Source: Politico, 2020-09-04
Eight logistics industry groups have written to U.K. Cabinet Minister Michael Gove asking for help to prevent chaos at the British borders after the Brexit transition.
In the letter, coordinated by the Road Haulage Association, the industry asks for an urgent roundtable with Gove, Chancellor Rishi Sunak and Transport Secretary Grant Shapps to address the “significant gaps” in preparedness for the end of the transition period in December.
“We are asking you to take seriously our concerns and listen to the detail during this roundtable so that we can collectively help government manage through this enormous challenge with as little disruption as possible,” they write.
Speaking on the BBC's "Today" program, Shapps rejected any suggested that he wasn't listening to industry. “People like the Road Haulage Association, I have very, very regular contact with ... Of course there are changes that will come at the end of the transition period.”
“In a sense you can always look into a crystal ball and there will always be concerns about what if this happens, what if that happens. Our job is to work with people like the hauliers to make sure we have the best systems possible in place,” he added.
One major source of concern is the Smart Freight System, a new web-based portal that the government wants British truckers to use for roll-on/roll-off freight traveling to the EU. The Department for Transport sought views on the service as part of a consultation that closed on August 23. On 1 September, the government said it would publish a summary of the responses within the next three months, and will talk to businesses about the design and user testing of the service, with a view to launch it before January 1, 2021.
Truckers will be required to submit details of the HGV being used to transport goods to a particular port in advance of the journey. But the logistics industry says they don’t have enough time to learn how to use it before the transition finishes on December 31 and requested that its development be accelerated.
“Despite the government’s assertion that the Smart Freight software will be ready before January 1, 2021, this timeline fails to take into account the time it will take for transport companies, their customers, subcontractors and customs intermediaries to agree and coordinate the necessary business processes at the right time to gain access to the border,” said Sarah Laouadi, European policy manager at Logistics UK. “We are concerned that mass testing using of this software will not be possible until October — or maybe even November: this is far too late."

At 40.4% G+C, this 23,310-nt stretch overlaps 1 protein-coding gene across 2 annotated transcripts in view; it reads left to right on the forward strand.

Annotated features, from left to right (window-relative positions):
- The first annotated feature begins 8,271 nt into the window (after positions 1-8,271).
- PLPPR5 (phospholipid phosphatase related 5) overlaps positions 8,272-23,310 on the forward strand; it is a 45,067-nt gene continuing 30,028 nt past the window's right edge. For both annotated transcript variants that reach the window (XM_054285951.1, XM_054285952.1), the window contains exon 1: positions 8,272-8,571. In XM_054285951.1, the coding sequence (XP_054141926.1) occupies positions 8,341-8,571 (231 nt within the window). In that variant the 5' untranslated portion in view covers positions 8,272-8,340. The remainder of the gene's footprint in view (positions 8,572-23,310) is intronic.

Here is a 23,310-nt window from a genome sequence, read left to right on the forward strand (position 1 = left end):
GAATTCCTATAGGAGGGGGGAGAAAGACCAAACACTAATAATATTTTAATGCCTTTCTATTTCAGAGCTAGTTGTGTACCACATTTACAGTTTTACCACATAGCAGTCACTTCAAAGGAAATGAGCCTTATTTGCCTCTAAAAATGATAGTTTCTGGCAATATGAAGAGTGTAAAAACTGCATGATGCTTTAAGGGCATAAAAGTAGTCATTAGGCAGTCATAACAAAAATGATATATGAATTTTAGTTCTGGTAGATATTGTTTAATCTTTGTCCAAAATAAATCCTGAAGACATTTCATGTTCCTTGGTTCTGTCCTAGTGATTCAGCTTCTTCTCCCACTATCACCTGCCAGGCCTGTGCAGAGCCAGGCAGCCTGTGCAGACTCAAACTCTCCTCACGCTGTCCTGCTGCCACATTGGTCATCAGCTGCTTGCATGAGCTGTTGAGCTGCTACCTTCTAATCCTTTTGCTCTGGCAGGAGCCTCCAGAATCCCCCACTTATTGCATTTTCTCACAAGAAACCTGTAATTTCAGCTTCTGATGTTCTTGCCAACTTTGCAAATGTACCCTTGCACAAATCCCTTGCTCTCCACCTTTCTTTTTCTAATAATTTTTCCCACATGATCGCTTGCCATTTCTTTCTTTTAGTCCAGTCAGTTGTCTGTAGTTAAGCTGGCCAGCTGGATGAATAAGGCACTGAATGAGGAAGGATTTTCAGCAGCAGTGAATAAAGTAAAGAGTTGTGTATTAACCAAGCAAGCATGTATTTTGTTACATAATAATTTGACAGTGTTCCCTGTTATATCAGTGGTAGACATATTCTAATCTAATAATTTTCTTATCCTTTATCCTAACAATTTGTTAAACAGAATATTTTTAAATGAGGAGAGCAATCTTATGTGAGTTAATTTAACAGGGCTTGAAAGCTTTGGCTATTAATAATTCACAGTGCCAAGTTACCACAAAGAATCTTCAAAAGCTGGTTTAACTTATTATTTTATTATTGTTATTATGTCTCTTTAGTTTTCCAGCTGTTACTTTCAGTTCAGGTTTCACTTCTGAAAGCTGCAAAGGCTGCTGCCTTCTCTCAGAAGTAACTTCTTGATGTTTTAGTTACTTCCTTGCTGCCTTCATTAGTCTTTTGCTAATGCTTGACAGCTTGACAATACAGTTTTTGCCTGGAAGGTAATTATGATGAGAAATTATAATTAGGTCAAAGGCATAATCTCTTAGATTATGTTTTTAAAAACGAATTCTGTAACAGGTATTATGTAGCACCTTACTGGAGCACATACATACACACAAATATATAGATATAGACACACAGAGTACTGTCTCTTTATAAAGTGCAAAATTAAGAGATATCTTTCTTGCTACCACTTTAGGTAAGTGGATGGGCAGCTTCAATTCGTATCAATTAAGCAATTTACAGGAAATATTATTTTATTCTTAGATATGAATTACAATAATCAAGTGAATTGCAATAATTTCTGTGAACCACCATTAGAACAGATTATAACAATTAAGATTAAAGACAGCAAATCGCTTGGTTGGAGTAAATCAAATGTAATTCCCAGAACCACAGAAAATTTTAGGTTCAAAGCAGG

The freight industry fears businesses will have to learn how to use the new software just when they are at their busiest — planning for Christmas and with the prospect of further COVID-19 restrictions during the fall and winter.
“Even if the software is ready by the end of the year, the government’s plans ignore the users’ perspective — our members will need time to learn the new system, adopt it and help to iron out any potential issues in the system. This will leave logistics businesses carrying the can for the government’s failure to plan in a timely fashion — something we have been warning about for some time now.”
Robert Keen, director general of the British International Freight Association, said “a pattern is emerging of announcements with attention-grabbing headlines, but minimal detail that doesn't appear to have been thought through,” pointing to the Smart Freight System as one example.
A government spokesperson said: “We are taking back control of our borders, and leaving the single market and the customs union at the end of this year bringing both changes and significant opportunities for which we all need to prepare.”